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Impacts on care

Group therapy shows promise for suicidal Veterans

February 4, 2015

 New research suggests group therapy might be effective in preventing Veteran suicide.
New research suggests group therapy might be effective in preventing Veteran suicide. (Photo by Mitch Mirkin)

New research suggests group therapy might be effective in preventing Veteran suicide. (Photo by Mitch Mirkin)

Veterans. The word itself invokes thoughts of honor, service and sacrifice. Unfortunately, since the wars in Iraq and Afghanistan began, another word has become linked with Veterans: suicide.

VA estimated in a 2012 report that nationwide, 22 Veterans kill themselves per day, roughly one per hour. Those numbers are sometimes mistakenly used to refer only to Iraq and Afghanistan Veterans, when in fact the majority of Veterans who die by suicide are over 50 years of age. Regardless, Veterans and current military are at increased risk of suicide when compared to their civilian peers, and the disparity appears to be growing.

While VA, the Department of Defense, and other groups, both private and public, scramble to determine why today's Veterans are at such high risk, experts are also trying to identify practical ways to address the problem. One possible approach, say investigators, is group therapy for those at risk.

Understanding what drives suicidal behavior

Dr. Lori Johnson, a suicide prevention coordinator at the Robley Rex VA Medical Center in Louisville, Ky., explains the underlying theory:

"According to Joiner's Interpersonal-Psychological Theory of Suicidal Behavior, suicides are determined by the urge to die and the ability to perform a lethal act," she says. "That urge to die is comprised of two factors: thwarted belongingness and perceived burdensomeness. So if people feel fewer interpersonal connections and reasons for living, and if they feel their personal needs outweigh their contributions to family, friends, and even society, they are drawn to suicide."

The "ability to perform a lethal act" factor ties directly into wartime service, says Johnson. Exposure to the gravely injured or dead, and even to prolonged pain and stress, can dull much of the innate fear around self-injury. What's more, most Veterans are comfortable with firearms, a trait that is particularly noticeable in the number of successful female suicides among Veterans, compared with the civilian population.

Johnson and collaborators Dr. David Jobes, Dr. Stephen O'Connor, and Barbara Kaminer, of the Catholic University of America, Western Kentucky University, and VA, respectively, are in the third and final year of a study into the effectiveness of group therapy at addressing the "urge to die" component of suicidality.

Restoring the will to live

"The idea was that group therapy would provide Veterans with an opportunity to develop relationships while contributing to one another's effort at rehabilitation," says Johnson.

In other words, not only would Veterans build the kind of interpersonal connections that would give them a reason to live, they would begin to feel responsible for one another—rekindling the camaraderie that was ingrained into them through their military service.

Group therapy for Veterans with suicidality at Robley Rex began in 2009 and has been open to virtually all Veterans with suicidal ideation, provided they have the cognitive abilities to understand and take part in therapy and are not a risk to others in the group.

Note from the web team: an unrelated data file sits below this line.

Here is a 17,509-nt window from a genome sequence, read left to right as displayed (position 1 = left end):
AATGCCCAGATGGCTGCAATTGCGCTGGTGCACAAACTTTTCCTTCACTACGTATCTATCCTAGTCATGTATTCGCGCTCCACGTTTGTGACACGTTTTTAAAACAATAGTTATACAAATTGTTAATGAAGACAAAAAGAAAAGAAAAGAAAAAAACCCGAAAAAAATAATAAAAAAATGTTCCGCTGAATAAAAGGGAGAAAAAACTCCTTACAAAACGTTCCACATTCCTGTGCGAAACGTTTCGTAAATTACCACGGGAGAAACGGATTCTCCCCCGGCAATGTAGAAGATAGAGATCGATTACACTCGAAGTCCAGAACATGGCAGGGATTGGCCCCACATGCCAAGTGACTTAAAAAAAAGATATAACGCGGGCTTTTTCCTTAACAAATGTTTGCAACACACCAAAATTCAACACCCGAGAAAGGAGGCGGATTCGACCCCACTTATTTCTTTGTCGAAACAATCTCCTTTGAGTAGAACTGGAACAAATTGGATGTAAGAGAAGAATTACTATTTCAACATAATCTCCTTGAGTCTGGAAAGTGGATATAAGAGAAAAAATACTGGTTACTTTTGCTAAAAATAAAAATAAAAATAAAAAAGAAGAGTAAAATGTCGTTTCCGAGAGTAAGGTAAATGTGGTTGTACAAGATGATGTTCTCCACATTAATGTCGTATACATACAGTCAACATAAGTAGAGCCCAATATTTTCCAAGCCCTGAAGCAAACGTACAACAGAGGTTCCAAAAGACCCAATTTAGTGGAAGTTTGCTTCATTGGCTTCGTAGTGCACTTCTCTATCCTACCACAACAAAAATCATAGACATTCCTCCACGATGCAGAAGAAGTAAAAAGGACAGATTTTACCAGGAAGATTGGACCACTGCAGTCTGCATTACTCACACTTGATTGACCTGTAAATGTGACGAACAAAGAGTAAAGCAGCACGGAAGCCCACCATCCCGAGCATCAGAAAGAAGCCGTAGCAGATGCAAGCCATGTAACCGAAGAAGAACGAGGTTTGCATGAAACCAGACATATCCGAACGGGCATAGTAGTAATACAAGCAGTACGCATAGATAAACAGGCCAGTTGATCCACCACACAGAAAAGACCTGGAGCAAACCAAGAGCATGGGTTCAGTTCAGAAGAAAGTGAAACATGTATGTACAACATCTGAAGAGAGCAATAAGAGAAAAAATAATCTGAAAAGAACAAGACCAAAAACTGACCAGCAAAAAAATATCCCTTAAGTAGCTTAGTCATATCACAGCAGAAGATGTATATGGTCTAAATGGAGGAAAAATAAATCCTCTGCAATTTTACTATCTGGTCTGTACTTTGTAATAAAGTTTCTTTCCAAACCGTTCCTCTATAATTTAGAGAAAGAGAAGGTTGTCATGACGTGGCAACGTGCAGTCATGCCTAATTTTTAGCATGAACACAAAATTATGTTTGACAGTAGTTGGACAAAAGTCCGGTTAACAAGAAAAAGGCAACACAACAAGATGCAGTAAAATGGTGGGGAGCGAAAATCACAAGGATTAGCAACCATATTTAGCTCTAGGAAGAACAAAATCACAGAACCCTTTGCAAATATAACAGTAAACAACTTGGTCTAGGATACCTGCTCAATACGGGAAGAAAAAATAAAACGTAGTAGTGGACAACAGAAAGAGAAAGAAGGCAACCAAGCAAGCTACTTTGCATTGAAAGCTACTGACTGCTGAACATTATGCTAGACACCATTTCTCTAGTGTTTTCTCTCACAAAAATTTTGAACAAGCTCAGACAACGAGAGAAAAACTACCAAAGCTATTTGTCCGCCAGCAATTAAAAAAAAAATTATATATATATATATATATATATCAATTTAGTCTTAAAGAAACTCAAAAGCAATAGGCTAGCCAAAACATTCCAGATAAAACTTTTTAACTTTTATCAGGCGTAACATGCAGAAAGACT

While each group has two licensed practitioners as group leaders, members have significant input into their group's norms, rules, and discussions. The conversation, while structured, is flexible and often prompted by common therapeutic questions.

According to Johnson, a simple question like "How have you been doing this week with suicidal thoughts?" can lead to extraordinary results.

Suicide rate of .01 percent among those participating

As of September 2013, 156 Veterans had taken part in the program. Sixteen of the 156 attendees attempted suicide after one or more group sessions. Of these, nine had attended only once and had not fully participated. For example, they might have declined to speak, or worn sunglasses throughout the hour-long program.

Two of the 156 Veterans succeeded in committing suicide, one eight months after last attending the group, the other a year later.

These statistics translated into an overall suicide rate of around .01 percent among those participating in the program.

The results are in line with a recent Danish study that suggested talk therapy was effective in lowering suicide ideation and eventual suicide attempts in patients.

In that study, nearly 5,700 participants who had deliberately harmed themselves—a suicide warning sign—underwent voluntary talk therapy. They were 25 percent less likely to attempt suicide than a comparison group that did not undergo the therapy. The results of that study were published online in The Lancet Psychiatry in January 2015.

Johnson's team is currently analyzing the results of their study and preparing them for publication, but already she believes group therapy has identifiable benefits, not the least of which is an increased ability to reach larger number of Veterans on a lower budget. "These results are encouraging," says Johnson. "There is an undeniable appeal to working with large numbers of suicidal patients at once."

As for the Veterans who take part, the benefits can't be measured in dollars and cents, or in any other quantifiable way. The journal paper includes the following quote from a Veteran participant: "All the words in the world can't explain it. You can't understand unless you feel it, having a group of people who are like me and have gone through what I have gone through."




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